Wednesday, October 20, 2010
Required Reading: Axl & Kurt
1991 might be remembered as the year of Nevermind, but no band was bigger at the time than GN-effin-R, and no rock star had more power than Axl Rose, a man that made wearing a bandana and spandex biker shorts in public credible by sheer force of personality.
Guns N’ Roses’ 1987 debut, Appetite For Destruction, ranked among the best-selling rock albums of all time, and it was the soundtrack for countless coming-of-age moments for teenagers in the late ’80s and early ’90s. Kids everywhere were getting laid, drunk, and beat up for the first time to the sounds of “Welcome To The Jungle” and “Paradise City.”
By 1991, Axl was so powerful that he was able to essentially coerce his record company, Geffen, into releasing two maniacally ambitious double-albums on the same day — Sept. 17, 1991 — rather than a year or two apart, which is what the label wanted to do because it happened to make a lot more sense. The dual release of the Use Your Illusion albums was an act of hubris so brazen in its arrogance and yet strangely admirable in its artistic stubbornness that nobody had been fucking crazy enough to try anything like it before, or attempt to copy it in the nearly two decades since. (Yes, there was Bruce Springsteen’s little-loved Human Touch/Lucky Town experiment the following year, and Nelly’s Sweat/Suit dual-release in 2004, but at least those weren’t double albums.)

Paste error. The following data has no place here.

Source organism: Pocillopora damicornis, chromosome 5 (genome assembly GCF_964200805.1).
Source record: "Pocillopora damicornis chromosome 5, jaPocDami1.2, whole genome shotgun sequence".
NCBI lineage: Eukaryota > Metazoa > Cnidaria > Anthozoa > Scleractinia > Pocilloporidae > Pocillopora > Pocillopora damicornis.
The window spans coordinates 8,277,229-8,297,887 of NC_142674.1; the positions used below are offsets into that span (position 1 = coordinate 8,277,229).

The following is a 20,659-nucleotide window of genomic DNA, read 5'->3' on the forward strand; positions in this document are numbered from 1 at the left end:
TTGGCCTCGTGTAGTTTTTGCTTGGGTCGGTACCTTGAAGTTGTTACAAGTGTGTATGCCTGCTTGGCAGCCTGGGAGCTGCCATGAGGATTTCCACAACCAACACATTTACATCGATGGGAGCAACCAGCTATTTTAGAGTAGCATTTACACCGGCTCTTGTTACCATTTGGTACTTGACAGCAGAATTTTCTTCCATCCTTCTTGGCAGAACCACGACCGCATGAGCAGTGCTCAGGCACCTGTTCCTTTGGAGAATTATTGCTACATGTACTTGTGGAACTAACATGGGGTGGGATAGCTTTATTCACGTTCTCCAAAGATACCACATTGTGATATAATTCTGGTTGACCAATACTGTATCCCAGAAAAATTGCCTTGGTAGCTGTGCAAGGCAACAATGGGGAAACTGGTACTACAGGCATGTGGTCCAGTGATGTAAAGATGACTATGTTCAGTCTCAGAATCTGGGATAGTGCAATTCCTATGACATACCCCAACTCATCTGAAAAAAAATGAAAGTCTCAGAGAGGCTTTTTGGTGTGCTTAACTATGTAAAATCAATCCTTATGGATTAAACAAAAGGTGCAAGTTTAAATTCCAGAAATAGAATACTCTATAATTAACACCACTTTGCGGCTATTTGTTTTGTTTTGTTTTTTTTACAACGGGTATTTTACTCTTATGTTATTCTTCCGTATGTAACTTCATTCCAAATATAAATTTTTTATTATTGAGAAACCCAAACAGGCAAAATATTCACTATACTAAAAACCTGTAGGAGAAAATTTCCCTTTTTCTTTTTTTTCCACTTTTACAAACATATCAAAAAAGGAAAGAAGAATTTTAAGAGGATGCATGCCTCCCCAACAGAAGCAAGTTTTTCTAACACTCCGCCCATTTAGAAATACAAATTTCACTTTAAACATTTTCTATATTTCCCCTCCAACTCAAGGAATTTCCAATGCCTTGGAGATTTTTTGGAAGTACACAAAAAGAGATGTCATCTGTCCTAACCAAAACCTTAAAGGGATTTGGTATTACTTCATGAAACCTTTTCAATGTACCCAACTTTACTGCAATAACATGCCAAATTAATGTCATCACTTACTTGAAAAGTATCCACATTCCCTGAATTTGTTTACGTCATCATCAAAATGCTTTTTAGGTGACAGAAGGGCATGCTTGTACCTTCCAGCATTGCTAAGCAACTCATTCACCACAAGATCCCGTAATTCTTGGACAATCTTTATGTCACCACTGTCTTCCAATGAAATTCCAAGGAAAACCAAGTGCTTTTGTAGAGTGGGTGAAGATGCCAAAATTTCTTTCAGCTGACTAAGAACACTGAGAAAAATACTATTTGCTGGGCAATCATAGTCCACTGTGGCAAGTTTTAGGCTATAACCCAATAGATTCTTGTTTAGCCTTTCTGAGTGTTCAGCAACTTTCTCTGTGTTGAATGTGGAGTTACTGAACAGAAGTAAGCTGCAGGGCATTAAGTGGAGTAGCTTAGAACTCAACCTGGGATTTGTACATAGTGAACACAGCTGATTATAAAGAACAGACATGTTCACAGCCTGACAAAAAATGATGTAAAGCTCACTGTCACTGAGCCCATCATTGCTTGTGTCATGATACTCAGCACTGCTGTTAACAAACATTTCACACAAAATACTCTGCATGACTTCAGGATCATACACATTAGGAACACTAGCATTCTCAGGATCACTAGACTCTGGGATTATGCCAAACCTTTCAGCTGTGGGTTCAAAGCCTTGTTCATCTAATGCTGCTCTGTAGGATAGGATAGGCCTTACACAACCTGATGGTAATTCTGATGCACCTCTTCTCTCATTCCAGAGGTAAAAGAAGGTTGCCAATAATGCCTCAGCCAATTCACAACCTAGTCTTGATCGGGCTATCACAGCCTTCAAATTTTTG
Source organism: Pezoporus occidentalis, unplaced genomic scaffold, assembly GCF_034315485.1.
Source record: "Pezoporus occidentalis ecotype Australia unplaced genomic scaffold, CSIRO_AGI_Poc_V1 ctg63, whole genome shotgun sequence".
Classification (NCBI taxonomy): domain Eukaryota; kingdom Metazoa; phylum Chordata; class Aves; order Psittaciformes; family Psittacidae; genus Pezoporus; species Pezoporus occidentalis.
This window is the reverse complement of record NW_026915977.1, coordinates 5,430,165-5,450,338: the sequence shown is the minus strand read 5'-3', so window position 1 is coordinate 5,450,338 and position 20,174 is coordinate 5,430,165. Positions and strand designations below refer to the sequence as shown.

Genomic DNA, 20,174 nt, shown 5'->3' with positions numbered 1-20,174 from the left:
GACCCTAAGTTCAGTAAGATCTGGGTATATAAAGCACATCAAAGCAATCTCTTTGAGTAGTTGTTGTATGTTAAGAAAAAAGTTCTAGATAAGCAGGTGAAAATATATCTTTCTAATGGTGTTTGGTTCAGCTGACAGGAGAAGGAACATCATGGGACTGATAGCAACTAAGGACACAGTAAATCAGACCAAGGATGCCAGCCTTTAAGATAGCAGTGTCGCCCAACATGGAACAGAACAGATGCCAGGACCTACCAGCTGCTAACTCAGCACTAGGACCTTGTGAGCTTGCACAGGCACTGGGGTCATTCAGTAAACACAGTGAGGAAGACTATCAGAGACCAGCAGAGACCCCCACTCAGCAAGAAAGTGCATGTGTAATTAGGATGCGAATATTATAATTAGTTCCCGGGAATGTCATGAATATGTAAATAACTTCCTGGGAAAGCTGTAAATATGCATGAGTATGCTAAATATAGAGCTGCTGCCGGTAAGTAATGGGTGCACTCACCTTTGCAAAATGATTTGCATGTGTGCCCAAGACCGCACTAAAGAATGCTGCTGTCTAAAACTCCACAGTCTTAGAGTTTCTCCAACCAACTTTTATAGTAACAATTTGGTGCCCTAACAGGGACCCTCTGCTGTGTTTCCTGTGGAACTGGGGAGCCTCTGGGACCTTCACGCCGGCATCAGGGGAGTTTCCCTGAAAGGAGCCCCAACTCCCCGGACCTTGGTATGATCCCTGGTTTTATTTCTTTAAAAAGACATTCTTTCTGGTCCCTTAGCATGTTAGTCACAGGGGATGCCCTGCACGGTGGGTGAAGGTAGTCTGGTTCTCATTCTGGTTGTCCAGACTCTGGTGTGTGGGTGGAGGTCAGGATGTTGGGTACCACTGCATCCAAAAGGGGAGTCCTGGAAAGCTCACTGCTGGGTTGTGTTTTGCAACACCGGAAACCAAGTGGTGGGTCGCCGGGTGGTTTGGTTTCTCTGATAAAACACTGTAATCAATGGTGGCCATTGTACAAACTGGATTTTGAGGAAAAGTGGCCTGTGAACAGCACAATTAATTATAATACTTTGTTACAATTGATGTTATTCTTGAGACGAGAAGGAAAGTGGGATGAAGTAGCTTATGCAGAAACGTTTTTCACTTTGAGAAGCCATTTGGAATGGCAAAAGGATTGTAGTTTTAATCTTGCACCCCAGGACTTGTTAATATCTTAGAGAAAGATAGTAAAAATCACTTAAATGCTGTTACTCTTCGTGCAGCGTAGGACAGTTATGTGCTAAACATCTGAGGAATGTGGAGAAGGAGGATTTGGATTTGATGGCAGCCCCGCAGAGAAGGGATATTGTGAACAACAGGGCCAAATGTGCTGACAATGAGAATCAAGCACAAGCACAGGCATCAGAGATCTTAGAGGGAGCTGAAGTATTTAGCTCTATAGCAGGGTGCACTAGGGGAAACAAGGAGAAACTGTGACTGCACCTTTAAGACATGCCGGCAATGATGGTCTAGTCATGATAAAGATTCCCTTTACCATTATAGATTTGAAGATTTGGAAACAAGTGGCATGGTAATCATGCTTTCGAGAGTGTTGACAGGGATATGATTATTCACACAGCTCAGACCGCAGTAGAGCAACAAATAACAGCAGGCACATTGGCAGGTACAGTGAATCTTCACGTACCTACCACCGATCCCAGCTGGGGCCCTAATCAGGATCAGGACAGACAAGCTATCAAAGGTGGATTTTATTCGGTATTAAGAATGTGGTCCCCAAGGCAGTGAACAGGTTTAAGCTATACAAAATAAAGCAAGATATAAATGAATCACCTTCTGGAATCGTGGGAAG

We can debate about the greatness and importance of Nevermind — I’d rather we didn’t, but go ahead if you want — but there’s no arguing against the Use Your Illusion saga being a unique and historical event in rock history; in terms of excess, it planted a flag at the end of the world.
You can read the entire (fantastically well-written) piece here.
posted 9:52 AM